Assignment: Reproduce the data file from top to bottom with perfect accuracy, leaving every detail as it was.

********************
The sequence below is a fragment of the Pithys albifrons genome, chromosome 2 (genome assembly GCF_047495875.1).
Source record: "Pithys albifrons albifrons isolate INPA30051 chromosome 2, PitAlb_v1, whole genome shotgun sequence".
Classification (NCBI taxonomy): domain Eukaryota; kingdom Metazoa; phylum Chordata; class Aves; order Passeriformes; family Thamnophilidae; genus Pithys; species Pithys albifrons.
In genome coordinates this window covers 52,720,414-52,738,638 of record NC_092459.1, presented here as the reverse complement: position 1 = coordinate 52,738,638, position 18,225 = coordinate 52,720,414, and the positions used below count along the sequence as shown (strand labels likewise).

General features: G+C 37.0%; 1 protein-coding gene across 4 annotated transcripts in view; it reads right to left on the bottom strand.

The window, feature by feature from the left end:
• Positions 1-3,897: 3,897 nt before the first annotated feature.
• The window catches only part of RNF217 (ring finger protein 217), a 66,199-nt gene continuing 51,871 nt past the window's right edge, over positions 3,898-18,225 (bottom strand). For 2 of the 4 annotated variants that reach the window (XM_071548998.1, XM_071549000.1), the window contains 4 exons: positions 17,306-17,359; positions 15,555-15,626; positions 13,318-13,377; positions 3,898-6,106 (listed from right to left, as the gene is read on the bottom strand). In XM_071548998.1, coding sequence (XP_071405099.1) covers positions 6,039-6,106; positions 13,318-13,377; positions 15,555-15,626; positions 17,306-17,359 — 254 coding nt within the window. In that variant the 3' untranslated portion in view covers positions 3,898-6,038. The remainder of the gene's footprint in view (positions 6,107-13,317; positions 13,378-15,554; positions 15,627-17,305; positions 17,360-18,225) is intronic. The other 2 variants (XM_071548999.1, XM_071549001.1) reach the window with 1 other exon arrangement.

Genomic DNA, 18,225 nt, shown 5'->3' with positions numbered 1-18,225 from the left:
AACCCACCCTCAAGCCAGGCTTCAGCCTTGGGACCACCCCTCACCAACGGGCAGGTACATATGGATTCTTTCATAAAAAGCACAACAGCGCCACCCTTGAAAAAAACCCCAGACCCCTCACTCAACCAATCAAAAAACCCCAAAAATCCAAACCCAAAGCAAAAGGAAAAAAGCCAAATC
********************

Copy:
The sequence below is a fragment of the Pithys albifrons genome, chromosome 2 (genome assembly GCF_047495875.1).
Source record: "Pithys albifrons albifrons isolate INPA30051 chromosome 2, PitAlb_v1, whole genome shotgun sequence".
Classification (NCBI taxonomy): domain Eukaryota; kingdom Metazoa; phylum Chordata; class Aves; order Passeriformes; family Thamnophilidae; genus Pithys; species Pithys albifrons.
In genome coordinates this window covers 52,720,414-52,738,638 of record NC_092459.1, presented here as the reverse complement: position 1 = coordinate 52,738,638, position 18,225 = coordinate 52,720,414, and the positions used below count along the sequence as shown (strand labels likewise).

General features: G+C 37.0%; 1 protein-coding gene across 4 annotated transcripts in view; it reads right to left on the bottom strand.

The window, feature by feature from the left end:
• Positions 1-3,897: 3,897 nt before the first annotated feature.
• The window catches only part of RNF217 (ring finger protein 217), a 66,199-nt gene continuing 51,871 nt past the window's right edge, over positions 3,898-18,225 (bottom strand). For 2 of the 4 annotated variants that reach the window (XM_071548998.1, XM_071549000.1), the window contains 4 exons: positions 17,306-17,359; positions 15,555-15,626; positions 13,318-13,377; positions 3,898-6,106 (listed from right to left, as the gene is read on the bottom strand). In XM_071548998.1, coding sequence (XP_071405099.1) covers positions 6,039-6,106; positions 13,318-13,377; positions 15,555-15,626; positions 17,306-17,359 — 254 coding nt within the window. In that variant the 3' untranslated portion in view covers positions 3,898-6,038. The remainder of the gene's footprint in view (positions 6,107-13,317; positions 13,378-15,554; positions 15,627-17,305; positions 17,360-18,225) is intronic. The other 2 variants (XM_071548999.1, XM_071549001.1) reach the window with 1 other exon arrangement.

Genomic DNA, 18,225 nt, shown 5'->3' with positions numbered 1-18,225 from the left:
AACCCACCCTCAAGCCAGGCTTCAGCCTTGGGACCACCCCTCACCAACGGGCAGGTACATATGGATTCTTTCATAAAAAGCACAACAGCGCCACCCTTGAAAAAAACCCCAGACCCCTCACTCAACCAATCAAAAAACCCCAAAAATCCAAACCCAAAGCAAAAGGAAAAAAGCCAAATC